Want to learn more about HIV risk and young men who have sex with men?

FHI 360 is hosting an e-forum on behalf of the IYWG to discuss the sexual and reproductive health needs of young people most at risk of HIV (young men who have sex with men, young people who use injecting drugs and young people who sell sex). Click here to view the sub-topic pages and read the bios of our experts from UNICEF, amfAR, Youth R.I.S.E., and the Nossal Institute for Global Health at the University of Melbourne. This forum will give participants an opportunity to discuss ways to meet the sexual and reproductive health and HIV needs of most-at-risk young people and to ask questions about the report Young People Most at Risk of HIV.

Join the conversation, online: http://deck.ly/~Us3Aw, or on Twitter: #IYWGMAR.


Current events such as the unrest in the Middle East, the crisis in Japan, and the continued recovery efforts in Haiti remind us of the many needs of adolescents in humanitarian settings. Adolescents are a special population, and they require tailored programming to meet their unique needs in crisis situations. Nearly 85 percent of the world’s young people live in developing countries, where most humanitarian emergencies occur. Humanitarian emergencies disrupt family and social structures; in crisis situations, adolescents are often separated from their families, and educational programs are discontinued.

“The loss of livelihood, security and the protection provided by family and community places adolescents at risk of poverty, violence, and sexual exploitation and abuse.” -ASRH Toolkit for Humanitarian Settings (Save the Children and UNFPA)

To learn more about working with adolescents in Humanitarian settings, participate in the upcoming IYWG e-forum, Untapped potential—Working with youth to meet their SRH needs in humanitarian emergencies, April 19th through April 22nd.  Facilitated by experts in the field, the forum will give participants an opportunity to discuss this topic and to ask questions about the Adolescent Sexual and Reproductive Health Toolkit for Humanitarian Settings (Save the Children and UNFPA), a companion to the Inter-agency Field Manual on Reproductive Health in Humanitarian Settings (Inter-Agency Working Group on Reproductive Health in Crises). An e-learning course on this subject has also been released by UNFPA and Save the Children.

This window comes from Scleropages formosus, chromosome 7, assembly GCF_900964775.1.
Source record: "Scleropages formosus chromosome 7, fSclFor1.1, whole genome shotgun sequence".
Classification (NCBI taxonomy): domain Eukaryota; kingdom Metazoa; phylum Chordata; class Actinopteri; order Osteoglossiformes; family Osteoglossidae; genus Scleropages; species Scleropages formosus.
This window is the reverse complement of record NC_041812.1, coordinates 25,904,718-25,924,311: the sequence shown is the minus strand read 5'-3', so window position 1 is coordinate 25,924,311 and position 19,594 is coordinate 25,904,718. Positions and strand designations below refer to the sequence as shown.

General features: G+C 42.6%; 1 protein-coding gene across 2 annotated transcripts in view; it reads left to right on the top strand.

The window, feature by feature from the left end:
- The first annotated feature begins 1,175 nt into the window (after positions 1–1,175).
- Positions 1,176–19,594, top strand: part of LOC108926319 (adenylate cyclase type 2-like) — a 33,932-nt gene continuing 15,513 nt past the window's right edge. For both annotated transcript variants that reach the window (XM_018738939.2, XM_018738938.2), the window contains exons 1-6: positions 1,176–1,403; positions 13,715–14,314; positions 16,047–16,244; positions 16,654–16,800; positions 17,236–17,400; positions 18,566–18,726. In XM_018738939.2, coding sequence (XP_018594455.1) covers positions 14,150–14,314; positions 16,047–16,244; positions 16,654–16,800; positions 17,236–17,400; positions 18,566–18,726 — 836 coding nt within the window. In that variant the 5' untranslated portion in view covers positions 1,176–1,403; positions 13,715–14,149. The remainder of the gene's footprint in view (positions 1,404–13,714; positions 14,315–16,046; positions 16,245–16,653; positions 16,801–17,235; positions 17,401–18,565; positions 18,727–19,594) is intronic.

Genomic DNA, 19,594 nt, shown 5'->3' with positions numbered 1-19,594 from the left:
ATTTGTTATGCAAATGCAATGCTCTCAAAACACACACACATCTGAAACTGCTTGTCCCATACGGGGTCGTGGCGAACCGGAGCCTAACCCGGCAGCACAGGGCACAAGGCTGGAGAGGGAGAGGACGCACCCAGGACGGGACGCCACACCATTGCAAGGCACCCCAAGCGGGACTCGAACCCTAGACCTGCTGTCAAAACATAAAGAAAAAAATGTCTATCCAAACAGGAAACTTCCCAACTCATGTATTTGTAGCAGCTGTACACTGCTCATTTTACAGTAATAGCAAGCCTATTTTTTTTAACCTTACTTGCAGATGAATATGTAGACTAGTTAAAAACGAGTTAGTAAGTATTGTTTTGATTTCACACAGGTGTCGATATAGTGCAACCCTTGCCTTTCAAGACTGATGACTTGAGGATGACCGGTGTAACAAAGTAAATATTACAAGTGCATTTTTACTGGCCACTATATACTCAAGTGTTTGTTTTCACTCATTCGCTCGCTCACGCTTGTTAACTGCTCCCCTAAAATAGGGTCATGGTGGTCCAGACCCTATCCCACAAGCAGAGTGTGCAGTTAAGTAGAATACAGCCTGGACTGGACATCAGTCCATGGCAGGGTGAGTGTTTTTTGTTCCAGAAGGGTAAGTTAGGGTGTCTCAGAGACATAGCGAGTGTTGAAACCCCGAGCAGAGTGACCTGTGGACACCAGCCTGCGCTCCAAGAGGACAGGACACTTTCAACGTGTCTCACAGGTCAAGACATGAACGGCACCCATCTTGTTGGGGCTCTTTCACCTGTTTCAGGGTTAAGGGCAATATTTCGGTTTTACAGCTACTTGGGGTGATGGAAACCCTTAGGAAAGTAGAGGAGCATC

Click here to register for the forum and read more about the facilitators. We look forward to hearing from you on the 19th!

 

The IYWG is hosting an online forum to discuss youth peer education.  We’ll be focusing on the recently completed Evidence-Based Guidelines for Youth Peer Education.   Discussion topics include program planning, recruitment and retention of peer educators, training youth to be peer educators, leading peer education sessions, supervision and program management, monitoring and evaluation, and addressing gender in peer education.

The e-forum presents an opportunity for everyone – whether you’re a program manager, a supervisor, a peer educator, or just someone interested in improving youth peer education – to ask questions and share their experiences.

The forum will begin at 9 AM Eastern Standard Time (EST) on Monday, January 10th and end at 5 PM EST Thursday, January 13th.  Beginning on the 10th, you can submit questions to our experts and share your experiences with colleagues working in peer education.  Because our experts live in a variety of time zones, their responses will be posted beginning on the morning of January 11th.

Click here to learn more about our experts or register for the forum.

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This blog is brought to you by the Interagency Youth Working Group (IYWG) with financial assistance from the U.S. Agency for International Development and the U.S. President's Emergency Plan for AIDS Relief. The content is managed by FHI, which functions as the secretariat for the IYWG.